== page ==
CAB - 7 Oct 2020 - 10 Oct 2020 - Advice

YES Scotland comes to Shetland

THE CAMPAIGN for an independent Scotland rolls into Shetland next month to galvanise local supporters into action.

Yes Scotland is holding inaugural meetings in all 32 local authority areas to set up grassroots campaign groups and build momentum ahead of the 2014 referendum.

The campaign’s deputy director Jennifer Dempsey has been slated to chair a meeting at Lerwick’s Islesburgh Community Centre, starting at 7pm, on Friday 16 November.

Yes Scotland chief executive Blair Jenkins

Yes Scotland’s chief executive Blair Jenkins explained that the meeting was for local supporters to meet up and decide how best to run the campaign in Shetland.

Information and campaign material will be made available as the pro-independence lobby seeks to get a head start in the argument over the future of the country.

The inaugural meetings began in West Lothian last month, with a meeting in Inverness this weekend and in Elgin on Monday.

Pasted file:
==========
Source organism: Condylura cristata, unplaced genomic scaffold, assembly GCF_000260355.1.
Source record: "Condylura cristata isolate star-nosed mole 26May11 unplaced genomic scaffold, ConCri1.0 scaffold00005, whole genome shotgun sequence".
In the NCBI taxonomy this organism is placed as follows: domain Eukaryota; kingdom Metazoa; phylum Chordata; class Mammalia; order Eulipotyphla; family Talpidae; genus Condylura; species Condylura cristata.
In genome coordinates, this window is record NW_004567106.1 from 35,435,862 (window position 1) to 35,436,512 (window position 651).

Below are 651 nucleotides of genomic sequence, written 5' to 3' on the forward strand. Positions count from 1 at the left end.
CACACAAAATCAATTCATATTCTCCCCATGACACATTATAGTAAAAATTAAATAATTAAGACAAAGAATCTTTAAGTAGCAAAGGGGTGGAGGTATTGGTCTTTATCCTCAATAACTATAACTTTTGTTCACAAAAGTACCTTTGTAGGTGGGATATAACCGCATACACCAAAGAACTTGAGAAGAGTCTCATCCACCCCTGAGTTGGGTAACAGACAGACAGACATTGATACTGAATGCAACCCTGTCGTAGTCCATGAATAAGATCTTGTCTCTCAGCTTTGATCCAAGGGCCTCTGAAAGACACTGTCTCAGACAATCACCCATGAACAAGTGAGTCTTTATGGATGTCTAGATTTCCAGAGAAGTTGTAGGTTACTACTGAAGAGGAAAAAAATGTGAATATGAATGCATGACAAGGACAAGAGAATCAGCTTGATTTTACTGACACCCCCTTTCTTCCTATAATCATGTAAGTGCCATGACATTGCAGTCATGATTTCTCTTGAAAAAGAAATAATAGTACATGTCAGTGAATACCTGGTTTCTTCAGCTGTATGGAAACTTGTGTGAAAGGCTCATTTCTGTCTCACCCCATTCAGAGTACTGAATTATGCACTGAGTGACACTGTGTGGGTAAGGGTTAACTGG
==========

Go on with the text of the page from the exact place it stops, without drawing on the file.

Jenkins said every local authority area would have hosted an event by Christmas, after which they would start targeting individual towns and communities.

“It’s early days so the first thing we are doing is establishing a network of local groups around the country,” the former BBC Scotland head of news and current affairs told Shetland News.

“We want to give local people who support the Yes campaign the chance to get together and decide how they are going to campaign locally. This is very much a community-based campaign.”

He said that meetings so far had proved to be “extremely popular”.

“We don’t know how many people are likely to attend in Shetland, there may be a lot of interest and we are hoping for an enthusiastic meeting.”

Shetland has been regarded by some as a special case due to its relatively late addition to the Scottish realm, its unique relationship with the energy industry and its cultural leanings towards Scandinavia.

However Jenkins said that every part of Scotland was unique and had its own aspirations.

“We are asking what things people would like to see change in an independent Scotland, and we would obviously take advice from local supporters about how to address local issues.”

The political parties backing Yes Scotland are the Scottish National Party, the Scottish Green Party and the Scottish Socialist Party, however Jenkins said support was growing within some of the other parties.

Labour for Independence is holding its first meeting in Glasgow next month, he said.